Is Being Right Always Right?

by Aaron J. Henninger

The struggle to be right has sunk more than one potential alliance. The desire to win each engagement holds back many would be leaders. Having the confidence and the strategic perspective to allow others to experience success builds teams and interpersonal bonds. Sadly, some operate with a view that others must be wrong for them to be right. This is misguided and truncates collaboration and trust. Compounding these episodes is our ingrained programming to justify our stance, our mistakes, our belief in our righteousness.  This inability to trust ourselves often times manifests as an outward inability to trust others. 

What this really leads us to is a path that requires us to suspend or assuage judgement of others, and in the process that of ourselves. Judging a person does not define who they are, it defines who you are. One of the best ways to overcome the urge to judge a person within the context of a pressurized situation is to employ the art of reframing. Try to view the person and their position in a broader context.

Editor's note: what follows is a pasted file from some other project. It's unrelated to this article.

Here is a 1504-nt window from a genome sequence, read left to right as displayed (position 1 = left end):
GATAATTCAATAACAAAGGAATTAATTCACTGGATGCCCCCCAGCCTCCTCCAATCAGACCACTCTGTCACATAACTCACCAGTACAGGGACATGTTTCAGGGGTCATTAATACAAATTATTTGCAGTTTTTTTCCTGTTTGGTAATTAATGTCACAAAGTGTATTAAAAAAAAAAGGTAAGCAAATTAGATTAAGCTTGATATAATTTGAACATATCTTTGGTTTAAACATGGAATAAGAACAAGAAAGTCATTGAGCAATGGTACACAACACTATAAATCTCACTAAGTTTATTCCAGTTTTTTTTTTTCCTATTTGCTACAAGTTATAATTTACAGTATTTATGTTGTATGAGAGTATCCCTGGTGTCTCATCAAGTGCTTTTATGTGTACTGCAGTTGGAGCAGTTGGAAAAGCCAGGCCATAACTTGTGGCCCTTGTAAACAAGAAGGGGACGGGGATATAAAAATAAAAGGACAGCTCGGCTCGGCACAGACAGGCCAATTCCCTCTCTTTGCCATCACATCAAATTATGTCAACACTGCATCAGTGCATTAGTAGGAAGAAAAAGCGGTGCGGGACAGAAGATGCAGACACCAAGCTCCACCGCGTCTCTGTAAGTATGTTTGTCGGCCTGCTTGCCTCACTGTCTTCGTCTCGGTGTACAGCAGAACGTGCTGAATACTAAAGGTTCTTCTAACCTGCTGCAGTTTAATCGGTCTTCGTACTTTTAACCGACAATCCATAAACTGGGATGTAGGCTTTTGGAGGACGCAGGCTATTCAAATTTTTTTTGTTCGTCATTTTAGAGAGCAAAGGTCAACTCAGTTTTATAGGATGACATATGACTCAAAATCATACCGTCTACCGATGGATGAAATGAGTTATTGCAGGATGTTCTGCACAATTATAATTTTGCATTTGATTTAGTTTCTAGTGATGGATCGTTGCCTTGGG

When we accept that individuals walk on separate paths, we begin to understand that if we honor and respect individuality, these paths can still lead to the same destination. Forcing others to align with our views or our methods robs individuals and organizations of innovation and of diversity. 

Try this personal test. 

The next time you find yourself embroiled in a battle of right versus wrong, take a step back. What would you risk by acknowledging the other persons position? Furthermore, what greater risk is there in offering to take a few steps down the path that your colleague prefers? 

Validating another persons perspective is a low cost, high return endeavor. Demonstrating a belief in your associates intuition grants them the ability to self actualize and will cast you in the light of the supporter. While the act may seem small, the representative power is immense. Displaying nuance and sensitivity to the fuller success of the team (the individual as well as the collective) is an earmark of leadership. This quality will not be lost on organizational leaders. 

Demonstrating support for others is an incredible motivator. Fostering greater collaboration, the process will begin to align the trajectory of individual paths toward common goals and endpoints. Positioning yourself as a follower is as important in the continual development as a leader as any other activity. 

Do you have the maturity and resilience to be wrong every once and awhile? 

Aaron HenningerComment